I've always been grateful to my parents for bringing me here, and this country for receiving me. But I came to realize that while I had lived with gratitude, I had been living in this country as a guest. Now don't get me wrong, I have been a naturalized citizen for over 45 years. But I still felt I was a guest, and that this country was doing me a favor for letting me live here. And this forced me to be a model minority. And I didn't fully claim to be an American. It was only several years ago that I realized I was living with internalized oppression. Which means that although I was a fully participating member of this society, I always felt that because I'm an immigrant, I don't have the same rights as people who were born here. I became aware of this fact as I was struggling with the toxicity from the rise of the white supremacy movement. I thought a lot about racial relationships and it became a catalyst to recognize my own biases. When I'm in tumult and struggling God shines light in the darkness and the darkness does not overcome it, as it says in John's gospel. So I look for the divine light when I experience the darkness in my life, since the divine light reveals God's invitation in through the darkness. I do not think God necessarily creates darkness, but when it happens, God worked through it to make whole to make me whole. This is how I saw my own internalized oppression. And in recent years I have been working on being aware of and letting go of my unhealthy attitudes and allowing myself to fully embrace my American identity.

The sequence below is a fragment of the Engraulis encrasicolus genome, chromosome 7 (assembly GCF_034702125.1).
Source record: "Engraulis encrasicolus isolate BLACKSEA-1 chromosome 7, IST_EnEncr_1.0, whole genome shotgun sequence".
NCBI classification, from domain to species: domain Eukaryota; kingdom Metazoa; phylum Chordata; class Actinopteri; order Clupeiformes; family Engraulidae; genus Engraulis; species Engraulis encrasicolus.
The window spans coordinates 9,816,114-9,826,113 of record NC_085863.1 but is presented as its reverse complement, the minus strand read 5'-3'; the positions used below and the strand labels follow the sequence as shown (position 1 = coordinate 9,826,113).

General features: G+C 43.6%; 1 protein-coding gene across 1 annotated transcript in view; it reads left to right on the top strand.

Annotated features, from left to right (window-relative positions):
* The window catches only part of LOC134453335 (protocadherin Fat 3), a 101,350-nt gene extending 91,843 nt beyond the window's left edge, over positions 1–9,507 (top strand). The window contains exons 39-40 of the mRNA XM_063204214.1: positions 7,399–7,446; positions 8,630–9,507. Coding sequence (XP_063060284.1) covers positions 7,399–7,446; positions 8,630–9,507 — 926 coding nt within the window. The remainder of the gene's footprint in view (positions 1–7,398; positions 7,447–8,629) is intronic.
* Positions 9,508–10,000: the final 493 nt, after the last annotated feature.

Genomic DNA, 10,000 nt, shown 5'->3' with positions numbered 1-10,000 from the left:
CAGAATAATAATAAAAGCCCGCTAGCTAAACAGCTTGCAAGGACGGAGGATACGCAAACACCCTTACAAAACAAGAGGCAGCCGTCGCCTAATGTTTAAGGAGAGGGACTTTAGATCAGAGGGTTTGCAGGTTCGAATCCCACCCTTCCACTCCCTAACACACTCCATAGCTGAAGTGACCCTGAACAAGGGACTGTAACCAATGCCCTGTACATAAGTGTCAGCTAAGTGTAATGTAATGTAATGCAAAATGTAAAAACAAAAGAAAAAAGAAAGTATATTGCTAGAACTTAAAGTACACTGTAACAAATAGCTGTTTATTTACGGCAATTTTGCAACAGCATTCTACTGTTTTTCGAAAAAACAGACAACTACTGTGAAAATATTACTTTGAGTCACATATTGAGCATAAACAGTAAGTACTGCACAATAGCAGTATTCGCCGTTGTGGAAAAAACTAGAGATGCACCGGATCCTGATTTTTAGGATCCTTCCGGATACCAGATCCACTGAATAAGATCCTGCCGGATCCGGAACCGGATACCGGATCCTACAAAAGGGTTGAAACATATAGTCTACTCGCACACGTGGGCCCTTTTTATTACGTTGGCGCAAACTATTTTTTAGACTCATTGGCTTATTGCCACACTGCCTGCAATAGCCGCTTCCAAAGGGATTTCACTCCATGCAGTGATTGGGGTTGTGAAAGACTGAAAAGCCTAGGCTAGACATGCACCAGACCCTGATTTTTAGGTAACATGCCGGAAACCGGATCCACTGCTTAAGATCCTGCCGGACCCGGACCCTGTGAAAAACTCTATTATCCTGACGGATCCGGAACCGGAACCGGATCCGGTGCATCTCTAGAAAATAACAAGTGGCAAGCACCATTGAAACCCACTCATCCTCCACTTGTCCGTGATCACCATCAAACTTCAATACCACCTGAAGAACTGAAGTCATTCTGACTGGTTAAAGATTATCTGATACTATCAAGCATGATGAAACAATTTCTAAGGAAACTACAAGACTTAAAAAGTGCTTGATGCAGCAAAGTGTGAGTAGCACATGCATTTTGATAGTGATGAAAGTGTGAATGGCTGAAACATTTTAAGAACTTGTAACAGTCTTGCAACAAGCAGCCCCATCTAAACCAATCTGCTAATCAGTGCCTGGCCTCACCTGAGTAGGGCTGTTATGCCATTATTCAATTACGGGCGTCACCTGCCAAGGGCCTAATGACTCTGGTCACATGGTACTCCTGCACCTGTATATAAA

Now, as I fully embrace my identity, things, things bother me about this country more deeply than before. We have a lot of problems we need to deal with, and sadly, they keep coming. And we cannot not talk about what just happened in a way I'm still in shock. I cannot say I was surprised but I'm still in shock. It has been a week since we heard of the leaked draft of a Supreme Court opinion signaling the overturn of Roe vs. Wade. I cannot help but asking, “What century am I living in?” If women do not have the most basic and fundamental rights to our own bodies, how can people speak of a social economic and political equality for women?